LONDON -- England, which has faced more than 14 months of lockdowns as the COVID-19 pandemic raged and waned, is set to fully reopen July 19, despite a rising caseload in one of the most vaccinated places in the world.
The vulnerable section of the population has been told by the government “follow the same guidance as everyone else,” but they “may wish to think particularly carefully about additional precautions you might wish to continue to take.”
Everyone on the “Shielded Patient List” (some 3.7 million) should have been offered a vaccine, the government said.
As of July 15, 261,832 cases had been recorded in the previous seven days, a 32.6% increase from the previous week. In the seven days preceding July 11, according the latest available data, there were 3,933 hospitalizations – an increase of 46.8% from the week before, according to official government data.
Experts warn that the reopening could lead to a surge in cases, but others say that how much they will increase is a question, which is one reason officials say there may be no good time to do it.
'Proceed now with caution'
Ahead of the full reopening, mass events have been held including the European Championships, with tens of thousands attending soccer games in London. Social distancing collapsed during celebrations for England's path to the final.
The relaxation will put an end to limits on social gatherings and mandated mask use, though some businesses and transport authorities have indicated mask use will continue to be mandatory.
The new Health Secretary, Sajid Javid, warned on BBC radio that lifting the restrictions could lead to 100,000 cases a day this summer. However, Javid has said that the success of the vaccine program – which has seen 67.1% of the adult population fully vaccinated – appears to have partially broken the link between cases and hospitalizations.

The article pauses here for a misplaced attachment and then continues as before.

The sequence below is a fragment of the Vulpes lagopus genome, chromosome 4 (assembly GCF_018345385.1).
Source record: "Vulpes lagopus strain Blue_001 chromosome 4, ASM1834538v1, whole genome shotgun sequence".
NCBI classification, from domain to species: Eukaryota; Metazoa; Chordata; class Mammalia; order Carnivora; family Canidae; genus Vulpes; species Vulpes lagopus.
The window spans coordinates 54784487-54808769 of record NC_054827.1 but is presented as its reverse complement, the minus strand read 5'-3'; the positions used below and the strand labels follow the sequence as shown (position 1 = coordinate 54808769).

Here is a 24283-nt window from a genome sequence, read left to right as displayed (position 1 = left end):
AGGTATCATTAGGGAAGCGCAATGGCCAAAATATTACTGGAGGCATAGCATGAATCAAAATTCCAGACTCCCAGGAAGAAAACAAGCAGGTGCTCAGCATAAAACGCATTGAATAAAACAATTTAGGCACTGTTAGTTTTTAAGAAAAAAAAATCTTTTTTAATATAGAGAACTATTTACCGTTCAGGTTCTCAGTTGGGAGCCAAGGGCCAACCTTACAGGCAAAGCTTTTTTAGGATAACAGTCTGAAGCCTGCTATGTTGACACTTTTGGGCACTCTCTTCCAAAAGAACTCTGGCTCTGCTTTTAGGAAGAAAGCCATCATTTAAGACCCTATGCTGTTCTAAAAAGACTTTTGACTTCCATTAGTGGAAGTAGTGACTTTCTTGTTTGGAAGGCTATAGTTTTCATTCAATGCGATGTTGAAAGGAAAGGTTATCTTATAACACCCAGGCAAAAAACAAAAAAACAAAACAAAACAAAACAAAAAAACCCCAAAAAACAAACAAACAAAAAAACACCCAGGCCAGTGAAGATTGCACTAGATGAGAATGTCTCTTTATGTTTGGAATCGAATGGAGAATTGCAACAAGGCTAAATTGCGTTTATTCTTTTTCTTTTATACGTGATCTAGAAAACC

“When you look at hospitalizations and deaths, deaths, for example, [they are] are one thirtieth of what they were the last time we saw case numbers of that type,” Javid told Sky News this month. Javid announced that he tested positive on Saturday, and will now be isolating, although he said his symptoms were mild and he was fully vaccinated.
Some sections of the British media have dubbed the upcoming date as “Freedom Day.” But Johnson stressed that while restrictions are being lifted, personal responsibility remains. He said that while cases are rising, they are at the “middle range of [government scientists’] projections for infections and at the lower end of their projections for mortality.”
"But it is absolutely vital that we proceed now with caution,” he said earlier this week. “And I cannot say this powerfully or emphatically enough. This pandemic is not over. This disease coronavirus continues to carry risks for you and your family. We cannot simply revert instantly from Monday, the 19th of July to life as it was before COVID. We will stick to our plan to lift legal restrictions and to lift social distancing.”